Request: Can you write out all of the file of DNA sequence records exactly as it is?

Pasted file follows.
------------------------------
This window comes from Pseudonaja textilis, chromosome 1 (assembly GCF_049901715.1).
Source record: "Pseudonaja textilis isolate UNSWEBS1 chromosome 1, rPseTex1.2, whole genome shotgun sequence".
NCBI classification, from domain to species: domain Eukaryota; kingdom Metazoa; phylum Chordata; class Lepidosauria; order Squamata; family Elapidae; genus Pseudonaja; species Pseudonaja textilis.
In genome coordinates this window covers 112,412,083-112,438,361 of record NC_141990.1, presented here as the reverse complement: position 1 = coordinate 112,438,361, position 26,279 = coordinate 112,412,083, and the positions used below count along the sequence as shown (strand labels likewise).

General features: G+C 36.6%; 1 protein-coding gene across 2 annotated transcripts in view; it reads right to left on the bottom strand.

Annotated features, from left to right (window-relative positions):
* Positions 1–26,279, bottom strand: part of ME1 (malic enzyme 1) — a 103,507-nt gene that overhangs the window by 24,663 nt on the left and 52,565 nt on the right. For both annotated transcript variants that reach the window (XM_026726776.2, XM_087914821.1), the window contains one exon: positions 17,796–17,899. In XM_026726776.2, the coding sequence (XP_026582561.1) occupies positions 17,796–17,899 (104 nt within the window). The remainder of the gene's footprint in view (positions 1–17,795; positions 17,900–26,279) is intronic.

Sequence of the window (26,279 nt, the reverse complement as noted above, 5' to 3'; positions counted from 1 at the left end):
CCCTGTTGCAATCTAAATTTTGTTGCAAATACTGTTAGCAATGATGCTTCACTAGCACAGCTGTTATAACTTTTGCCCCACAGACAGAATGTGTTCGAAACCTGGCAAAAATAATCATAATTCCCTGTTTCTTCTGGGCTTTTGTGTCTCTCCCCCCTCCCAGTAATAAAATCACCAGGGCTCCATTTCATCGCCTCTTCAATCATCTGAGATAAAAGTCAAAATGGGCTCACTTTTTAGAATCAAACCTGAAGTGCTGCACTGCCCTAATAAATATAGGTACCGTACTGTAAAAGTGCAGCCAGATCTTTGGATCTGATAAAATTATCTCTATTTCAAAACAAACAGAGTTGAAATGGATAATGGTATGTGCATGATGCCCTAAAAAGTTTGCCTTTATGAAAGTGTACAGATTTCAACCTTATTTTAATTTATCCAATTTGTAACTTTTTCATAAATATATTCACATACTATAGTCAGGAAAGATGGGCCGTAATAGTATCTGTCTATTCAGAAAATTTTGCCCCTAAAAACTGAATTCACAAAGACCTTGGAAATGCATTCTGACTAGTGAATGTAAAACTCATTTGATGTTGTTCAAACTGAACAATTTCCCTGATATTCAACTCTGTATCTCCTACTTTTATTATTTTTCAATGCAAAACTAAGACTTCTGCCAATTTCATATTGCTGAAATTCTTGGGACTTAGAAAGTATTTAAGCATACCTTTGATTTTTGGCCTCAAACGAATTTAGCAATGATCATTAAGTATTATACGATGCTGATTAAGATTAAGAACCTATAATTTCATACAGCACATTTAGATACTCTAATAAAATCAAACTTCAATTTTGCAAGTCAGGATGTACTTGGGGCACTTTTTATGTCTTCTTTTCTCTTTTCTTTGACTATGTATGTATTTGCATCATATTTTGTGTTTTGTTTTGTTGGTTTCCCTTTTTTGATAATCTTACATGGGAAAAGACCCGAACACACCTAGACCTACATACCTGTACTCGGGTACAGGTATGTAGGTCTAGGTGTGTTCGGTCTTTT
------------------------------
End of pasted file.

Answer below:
This window comes from Pseudonaja textilis, chromosome 1 (assembly GCF_049901715.1).
Source record: "Pseudonaja textilis isolate UNSWEBS1 chromosome 1, rPseTex1.2, whole genome shotgun sequence".
NCBI classification, from domain to species: domain Eukaryota; kingdom Metazoa; phylum Chordata; class Lepidosauria; order Squamata; family Elapidae; genus Pseudonaja; species Pseudonaja textilis.
In genome coordinates this window covers 112,412,083-112,438,361 of record NC_141990.1, presented here as the reverse complement: position 1 = coordinate 112,438,361, position 26,279 = coordinate 112,412,083, and the positions used below count along the sequence as shown (strand labels likewise).

General features: G+C 36.6%; 1 protein-coding gene across 2 annotated transcripts in view; it reads right to left on the bottom strand.

Annotated features, from left to right (window-relative positions):
* Positions 1–26,279, bottom strand: part of ME1 (malic enzyme 1) — a 103,507-nt gene that overhangs the window by 24,663 nt on the left and 52,565 nt on the right. For both annotated transcript variants that reach the window (XM_026726776.2, XM_087914821.1), the window contains one exon: positions 17,796–17,899. In XM_026726776.2, the coding sequence (XP_026582561.1) occupies positions 17,796–17,899 (104 nt within the window). The remainder of the gene's footprint in view (positions 1–17,795; positions 17,900–26,279) is intronic.

Sequence of the window (26,279 nt, the reverse complement as noted above, 5' to 3'; positions counted from 1 at the left end):
CCCTGTTGCAATCTAAATTTTGTTGCAAATACTGTTAGCAATGATGCTTCACTAGCACAGCTGTTATAACTTTTGCCCCACAGACAGAATGTGTTCGAAACCTGGCAAAAATAATCATAATTCCCTGTTTCTTCTGGGCTTTTGTGTCTCTCCCCCCTCCCAGTAATAAAATCACCAGGGCTCCATTTCATCGCCTCTTCAATCATCTGAGATAAAAGTCAAAATGGGCTCACTTTTTAGAATCAAACCTGAAGTGCTGCACTGCCCTAATAAATATAGGTACCGTACTGTAAAAGTGCAGCCAGATCTTTGGATCTGATAAAATTATCTCTATTTCAAAACAAACAGAGTTGAAATGGATAATGGTATGTGCATGATGCCCTAAAAAGTTTGCCTTTATGAAAGTGTACAGATTTCAACCTTATTTTAATTTATCCAATTTGTAACTTTTTCATAAATATATTCACATACTATAGTCAGGAAAGATGGGCCGTAATAGTATCTGTCTATTCAGAAAATTTTGCCCCTAAAAACTGAATTCACAAAGACCTTGGAAATGCATTCTGACTAGTGAATGTAAAACTCATTTGATGTTGTTCAAACTGAACAATTTCCCTGATATTCAACTCTGTATCTCCTACTTTTATTATTTTTCAATGCAAAACTAAGACTTCTGCCAATTTCATATTGCTGAAATTCTTGGGACTTAGAAAGTATTTAAGCATACCTTTGATTTTTGGCCTCAAACGAATTTAGCAATGATCATTAAGTATTATACGATGCTGATTAAGATTAAGAACCTATAATTTCATACAGCACATTTAGATACTCTAATAAAATCAAACTTCAATTTTGCAAGTCAGGATGTACTTGGGGCACTTTTTATGTCTTCTTTTCTCTTTTCTTTGACTATGTATGTATTTGCATCATATTTTGTGTTTTGTTTTGTTGGTTTCCCTTTTTTGATAATCTTACATGGGAAAAGACCCGAACACACCTAGACCTACATACCTGTACTCGGGTACAGGTATGTAGGTCTAGGTGTGTTCGGTCTTTT